It was understandable. Messi had been criticised for a long time, even for not singing the national anthem before games, which gave fuel to the notion he wasn’t a true Argentinian. Messi was drunk in May 2009 when he spoke in Catalan for the first time in public while holding a microphone surrounded by his Barcelona team-mates in front of a full Camp Nou during the celebrations for winning the treble (UEFA Champions League, La Liga and Copa del Rey). He yelled, “Visca el Barca y visca Catalunya” (“Long live Barca and long live Catalonia”).

He had lived and studied in Catalonia since 2000 and perfectly understood spoken Catalan. He told Argentinian TV station TyC Sports in 2009, “Once you get used to it, it’s an easy language.”

He has never publicly backed the Catalan independence movement because, according to Sebastian Fest, co-author with Alexandre Juillard of the book Misterio Messi, he doesn’t care about politics in Spain or Argentina. Nevertheless, he is unquestionably loved passionately in Catalonia.

MIAMI GARDENS, FL - JULY 29: Fans of FC Barcelona hold up banners for Neymar of FC Barcelona and Lionel Messi  of FC Barcelona during the International Champions Cup 2017 match between Real Madrid and FC Barcelona at Hard Rock Stadium on July 29, 2017 in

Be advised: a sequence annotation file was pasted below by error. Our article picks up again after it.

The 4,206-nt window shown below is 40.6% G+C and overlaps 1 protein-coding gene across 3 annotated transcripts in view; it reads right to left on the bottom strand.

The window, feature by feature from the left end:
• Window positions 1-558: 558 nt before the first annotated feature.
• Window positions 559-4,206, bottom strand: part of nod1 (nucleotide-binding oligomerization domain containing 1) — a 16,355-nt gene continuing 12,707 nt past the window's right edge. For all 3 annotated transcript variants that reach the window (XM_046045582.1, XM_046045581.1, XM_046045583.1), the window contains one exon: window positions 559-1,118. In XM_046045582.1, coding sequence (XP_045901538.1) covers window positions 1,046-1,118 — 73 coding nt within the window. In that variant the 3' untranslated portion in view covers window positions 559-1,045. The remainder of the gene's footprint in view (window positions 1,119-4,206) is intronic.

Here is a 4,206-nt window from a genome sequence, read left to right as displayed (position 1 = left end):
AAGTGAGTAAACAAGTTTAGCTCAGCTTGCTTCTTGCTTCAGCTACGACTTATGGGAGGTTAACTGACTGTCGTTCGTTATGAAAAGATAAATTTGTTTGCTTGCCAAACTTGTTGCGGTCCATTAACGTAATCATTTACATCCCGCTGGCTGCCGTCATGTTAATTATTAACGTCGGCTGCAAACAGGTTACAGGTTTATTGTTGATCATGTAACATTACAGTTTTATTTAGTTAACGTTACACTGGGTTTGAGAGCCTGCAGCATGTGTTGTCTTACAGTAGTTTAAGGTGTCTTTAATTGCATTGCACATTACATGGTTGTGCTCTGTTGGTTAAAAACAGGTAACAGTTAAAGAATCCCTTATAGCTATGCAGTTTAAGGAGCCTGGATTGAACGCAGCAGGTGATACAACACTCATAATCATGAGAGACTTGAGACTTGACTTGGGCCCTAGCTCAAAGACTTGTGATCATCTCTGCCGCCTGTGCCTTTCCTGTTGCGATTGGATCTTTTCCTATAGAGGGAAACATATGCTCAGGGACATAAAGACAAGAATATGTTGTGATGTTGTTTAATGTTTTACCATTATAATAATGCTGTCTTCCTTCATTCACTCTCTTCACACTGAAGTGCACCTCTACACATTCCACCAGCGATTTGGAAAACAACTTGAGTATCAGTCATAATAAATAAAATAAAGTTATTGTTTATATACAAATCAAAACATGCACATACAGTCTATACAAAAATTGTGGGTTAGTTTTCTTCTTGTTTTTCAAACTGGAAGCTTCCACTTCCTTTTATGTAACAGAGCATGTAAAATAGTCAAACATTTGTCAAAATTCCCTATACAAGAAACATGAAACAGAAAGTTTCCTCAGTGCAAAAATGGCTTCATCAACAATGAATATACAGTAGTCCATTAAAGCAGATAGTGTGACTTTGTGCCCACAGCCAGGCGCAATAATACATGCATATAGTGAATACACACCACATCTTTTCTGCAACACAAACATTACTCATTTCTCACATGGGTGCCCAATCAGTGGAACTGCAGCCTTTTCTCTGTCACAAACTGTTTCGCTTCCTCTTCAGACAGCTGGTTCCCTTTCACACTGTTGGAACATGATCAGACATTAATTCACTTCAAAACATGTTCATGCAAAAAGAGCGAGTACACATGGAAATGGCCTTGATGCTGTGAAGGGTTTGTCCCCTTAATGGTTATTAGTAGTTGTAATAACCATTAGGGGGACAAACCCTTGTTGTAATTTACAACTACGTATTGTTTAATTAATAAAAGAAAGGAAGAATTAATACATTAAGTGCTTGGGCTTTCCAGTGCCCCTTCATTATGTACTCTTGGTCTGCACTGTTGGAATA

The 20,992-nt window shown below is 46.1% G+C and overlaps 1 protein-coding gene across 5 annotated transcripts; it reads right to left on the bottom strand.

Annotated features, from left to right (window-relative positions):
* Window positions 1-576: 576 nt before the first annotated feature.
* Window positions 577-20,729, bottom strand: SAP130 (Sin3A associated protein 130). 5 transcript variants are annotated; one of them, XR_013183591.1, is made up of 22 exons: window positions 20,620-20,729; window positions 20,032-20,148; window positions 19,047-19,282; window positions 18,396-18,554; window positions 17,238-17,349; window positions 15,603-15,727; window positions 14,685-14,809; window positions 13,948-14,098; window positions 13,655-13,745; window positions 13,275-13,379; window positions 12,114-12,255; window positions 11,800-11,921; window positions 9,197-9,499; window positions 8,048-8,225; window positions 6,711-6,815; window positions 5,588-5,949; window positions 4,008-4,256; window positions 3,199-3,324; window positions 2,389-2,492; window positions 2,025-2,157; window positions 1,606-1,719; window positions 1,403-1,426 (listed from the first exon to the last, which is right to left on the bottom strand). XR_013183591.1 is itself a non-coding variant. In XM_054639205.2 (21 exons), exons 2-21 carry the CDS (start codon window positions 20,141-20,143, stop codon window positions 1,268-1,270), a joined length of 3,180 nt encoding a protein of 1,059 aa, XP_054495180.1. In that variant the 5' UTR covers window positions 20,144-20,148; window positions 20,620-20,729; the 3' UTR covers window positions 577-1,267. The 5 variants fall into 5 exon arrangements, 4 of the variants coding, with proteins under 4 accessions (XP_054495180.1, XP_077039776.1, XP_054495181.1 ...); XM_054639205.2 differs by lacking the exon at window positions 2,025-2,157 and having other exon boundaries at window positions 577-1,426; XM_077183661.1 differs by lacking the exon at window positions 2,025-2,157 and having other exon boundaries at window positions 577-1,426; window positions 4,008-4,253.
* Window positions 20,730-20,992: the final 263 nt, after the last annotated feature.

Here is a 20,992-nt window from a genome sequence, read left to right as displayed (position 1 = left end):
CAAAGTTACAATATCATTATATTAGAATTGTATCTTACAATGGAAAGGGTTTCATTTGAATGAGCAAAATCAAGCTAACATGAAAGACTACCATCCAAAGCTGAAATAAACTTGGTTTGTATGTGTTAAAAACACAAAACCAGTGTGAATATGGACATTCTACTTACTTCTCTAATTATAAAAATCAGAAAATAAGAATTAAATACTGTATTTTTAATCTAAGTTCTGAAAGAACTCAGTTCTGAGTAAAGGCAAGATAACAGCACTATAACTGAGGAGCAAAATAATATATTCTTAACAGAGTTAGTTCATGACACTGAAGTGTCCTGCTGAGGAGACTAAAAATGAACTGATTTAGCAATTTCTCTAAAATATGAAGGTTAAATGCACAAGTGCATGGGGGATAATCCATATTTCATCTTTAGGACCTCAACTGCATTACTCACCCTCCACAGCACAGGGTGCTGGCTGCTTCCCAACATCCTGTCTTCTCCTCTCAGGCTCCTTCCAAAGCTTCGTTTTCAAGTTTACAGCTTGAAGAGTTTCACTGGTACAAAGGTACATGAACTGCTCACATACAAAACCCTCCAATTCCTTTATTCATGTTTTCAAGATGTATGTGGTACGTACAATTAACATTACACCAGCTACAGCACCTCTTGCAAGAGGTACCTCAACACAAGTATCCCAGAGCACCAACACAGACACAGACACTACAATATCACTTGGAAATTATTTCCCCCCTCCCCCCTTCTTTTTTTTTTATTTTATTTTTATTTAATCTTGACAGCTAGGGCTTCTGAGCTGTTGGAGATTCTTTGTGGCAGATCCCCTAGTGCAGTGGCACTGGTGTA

Robbie Jay Barratt – AMA/Getty Images

Conversely, in his homeland, he has been scrutinised since the beginning. He has even been treated as if he wasn’t an Argentinian by a considerable, intense portion of his countrymen, no matter how hard he has tried to be—and look—like an Argentinian. He talks like an Argentinian, he insults like an Argentinian and he jokes like an Argentinian, even though he left his hometown Rosario and moved to Catalonia at 12.

“I don’t sing the national anthem because I don’t feel I have to,” Messi told Alma de Potrero. “Every person feels the national anthem in different ways, and mine is feeling it inside my body while listening to it.”

Criticism for not singing the national anthem is closely linked with another complaint fans and journalists have regularly made of Messinot being like Maradona. Maradona is remembered for singing it passionately and for insulting Italian fans booing it during the 1990 World Cup. In the fans’ imagination, Maradona never underperformed playing for Argentina and won the 1986 World Cup by himself without his team-mates’ help, while Messi has failed in four finals and has never been the charismatic leader he was expected to be.

So the homage Messi is being paid now in Argentina was unthinkable earlier this week, when he and his Argentina team-mates were on the verge of missing a World Cup for the first time since 1970.

It’s no wonder the players, an exultant Messi included, sang inside the dressing room after the game: “We don’t care what the f–ker journalists say. Sons of bitches. You have to cheer the national team. You have to cheer the national team until death.”